We’re talking about images uploaded to WordPress in this article, and that can complicate things.

When you upload an image using the WordPress media uploader, it is saved in its original size. However, it is also resizes and saves variations of the image. The number of versions that will be created and saved depends on the uploaded size and the requirements of your theme.

As you can see in this example, WordPress created four copies of one of the uploaded images, and five copies of one that is larger.

WordPress resized images

Why Does WordPress Resize the Image?

When you view a page or a post on a WordPress site, the system detects what kind of device is being used. Then, it serves up what it thinks is the appropriately sized image.

That system works well. It prevents your site from sending a large image to a mobile device, for example.

Another function of WordPress is creating thumbnails of the original. This is useful for various plugins and themes which show smaller versions of the featured image.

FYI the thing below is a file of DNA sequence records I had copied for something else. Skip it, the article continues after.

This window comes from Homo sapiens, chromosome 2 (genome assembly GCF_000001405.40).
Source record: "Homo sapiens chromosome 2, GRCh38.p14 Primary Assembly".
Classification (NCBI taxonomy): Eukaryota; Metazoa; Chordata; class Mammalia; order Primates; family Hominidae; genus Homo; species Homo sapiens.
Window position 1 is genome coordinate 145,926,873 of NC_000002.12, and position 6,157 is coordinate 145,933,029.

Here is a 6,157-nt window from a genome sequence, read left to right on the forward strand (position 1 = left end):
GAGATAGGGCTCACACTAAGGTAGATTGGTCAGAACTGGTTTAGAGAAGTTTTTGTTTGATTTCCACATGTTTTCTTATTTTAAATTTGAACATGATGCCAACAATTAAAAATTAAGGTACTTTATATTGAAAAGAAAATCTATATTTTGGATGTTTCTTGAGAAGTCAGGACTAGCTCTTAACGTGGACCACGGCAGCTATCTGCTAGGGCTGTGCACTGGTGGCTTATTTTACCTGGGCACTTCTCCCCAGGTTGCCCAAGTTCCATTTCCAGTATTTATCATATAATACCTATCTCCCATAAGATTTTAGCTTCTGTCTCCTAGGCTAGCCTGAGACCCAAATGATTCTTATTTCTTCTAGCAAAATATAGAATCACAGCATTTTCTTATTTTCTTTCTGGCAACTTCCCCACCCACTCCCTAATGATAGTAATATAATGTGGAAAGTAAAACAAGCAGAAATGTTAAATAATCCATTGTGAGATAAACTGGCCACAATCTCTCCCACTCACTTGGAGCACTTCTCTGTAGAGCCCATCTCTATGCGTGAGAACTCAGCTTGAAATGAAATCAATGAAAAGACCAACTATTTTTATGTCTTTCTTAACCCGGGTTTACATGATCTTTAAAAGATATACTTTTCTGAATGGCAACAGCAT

But it can create problems if you want to right-click to get the URL for your image and you happen to be viewing a resized version of the image.

How could that happen?

You can see from the example that the WordPress image resizing system names the resized images. Here’s how the URL breaks down:

  • It begins with your domain and the path to your blog or WordPress site, of course:×150.png
  • Then the internal WordPress image path:×150.png
  • Then a year/month date path:×150.png
  • Finally, the image name:×150.png
  • And since this example uses a resized image, you can see that WordPress has added the image size in pixel dimensions to the end of the file name:×150.png